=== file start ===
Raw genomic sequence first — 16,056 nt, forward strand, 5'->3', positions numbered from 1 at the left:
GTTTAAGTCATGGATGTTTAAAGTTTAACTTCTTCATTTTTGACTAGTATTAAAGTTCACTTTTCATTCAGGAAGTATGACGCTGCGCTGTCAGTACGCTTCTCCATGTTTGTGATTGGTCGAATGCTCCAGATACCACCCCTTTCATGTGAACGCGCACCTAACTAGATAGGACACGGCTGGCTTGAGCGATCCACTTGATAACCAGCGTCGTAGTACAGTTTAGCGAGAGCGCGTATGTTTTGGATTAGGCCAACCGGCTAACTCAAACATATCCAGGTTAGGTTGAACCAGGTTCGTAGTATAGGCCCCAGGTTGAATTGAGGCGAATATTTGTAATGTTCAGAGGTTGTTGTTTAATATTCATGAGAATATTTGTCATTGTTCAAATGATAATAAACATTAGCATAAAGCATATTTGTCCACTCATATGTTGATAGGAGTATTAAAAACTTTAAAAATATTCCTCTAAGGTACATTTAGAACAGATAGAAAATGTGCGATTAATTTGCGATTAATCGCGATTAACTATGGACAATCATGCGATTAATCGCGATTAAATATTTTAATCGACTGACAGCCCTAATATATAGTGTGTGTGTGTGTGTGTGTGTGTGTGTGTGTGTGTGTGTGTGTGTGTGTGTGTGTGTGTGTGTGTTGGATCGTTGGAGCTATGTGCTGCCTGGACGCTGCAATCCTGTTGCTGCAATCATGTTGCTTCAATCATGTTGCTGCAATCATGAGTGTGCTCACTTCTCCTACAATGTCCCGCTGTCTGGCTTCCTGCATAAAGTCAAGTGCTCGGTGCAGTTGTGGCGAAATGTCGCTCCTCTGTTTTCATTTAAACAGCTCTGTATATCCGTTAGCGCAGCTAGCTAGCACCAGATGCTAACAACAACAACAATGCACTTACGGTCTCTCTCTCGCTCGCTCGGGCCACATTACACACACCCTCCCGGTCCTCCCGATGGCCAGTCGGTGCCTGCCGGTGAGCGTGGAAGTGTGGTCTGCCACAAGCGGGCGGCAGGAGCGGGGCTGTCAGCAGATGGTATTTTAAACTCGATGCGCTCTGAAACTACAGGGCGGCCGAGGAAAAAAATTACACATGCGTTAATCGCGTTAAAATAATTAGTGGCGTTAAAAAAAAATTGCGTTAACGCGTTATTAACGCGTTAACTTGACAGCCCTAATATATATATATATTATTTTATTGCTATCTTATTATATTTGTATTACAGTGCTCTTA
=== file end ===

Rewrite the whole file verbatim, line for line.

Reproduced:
Raw genomic sequence first — 16,056 nt, forward strand, 5'->3', positions numbered from 1 at the left:
GTTTAAGTCATGGATGTTTAAAGTTTAACTTCTTCATTTTTGACTAGTATTAAAGTTCACTTTTCATTCAGGAAGTATGACGCTGCGCTGTCAGTACGCTTCTCCATGTTTGTGATTGGTCGAATGCTCCAGATACCACCCCTTTCATGTGAACGCGCACCTAACTAGATAGGACACGGCTGGCTTGAGCGATCCACTTGATAACCAGCGTCGTAGTACAGTTTAGCGAGAGCGCGTATGTTTTGGATTAGGCCAACCGGCTAACTCAAACATATCCAGGTTAGGTTGAACCAGGTTCGTAGTATAGGCCCCAGGTTGAATTGAGGCGAATATTTGTAATGTTCAGAGGTTGTTGTTTAATATTCATGAGAATATTTGTCATTGTTCAAATGATAATAAACATTAGCATAAAGCATATTTGTCCACTCATATGTTGATAGGAGTATTAAAAACTTTAAAAATATTCCTCTAAGGTACATTTAGAACAGATAGAAAATGTGCGATTAATTTGCGATTAATCGCGATTAACTATGGACAATCATGCGATTAATCGCGATTAAATATTTTAATCGACTGACAGCCCTAATATATAGTGTGTGTGTGTGTGTGTGTGTGTGTGTGTGTGTGTGTGTGTGTGTGTGTGTGTGTGTGTGTGTGTTGGATCGTTGGAGCTATGTGCTGCCTGGACGCTGCAATCCTGTTGCTGCAATCATGTTGCTTCAATCATGTTGCTGCAATCATGAGTGTGCTCACTTCTCCTACAATGTCCCGCTGTCTGGCTTCCTGCATAAAGTCAAGTGCTCGGTGCAGTTGTGGCGAAATGTCGCTCCTCTGTTTTCATTTAAACAGCTCTGTATATCCGTTAGCGCAGCTAGCTAGCACCAGATGCTAACAACAACAACAATGCACTTACGGTCTCTCTCTCGCTCGCTCGGGCCACATTACACACACCCTCCCGGTCCTCCCGATGGCCAGTCGGTGCCTGCCGGTGAGCGTGGAAGTGTGGTCTGCCACAAGCGGGCGGCAGGAGCGGGGCTGTCAGCAGATGGTATTTTAAACTCGATGCGCTCTGAAACTACAGGGCGGCCGAGGAAAAAAATTACACATGCGTTAATCGCGTTAAAATAATTAGTGGCGTTAAAAAAAAATTGCGTTAACGCGTTATTAACGCGTTAACTTGACAGCCCTAATATATATATATATTATTTTATTGCTATCTTATTATATTTGTATTACAGTGCTCTTA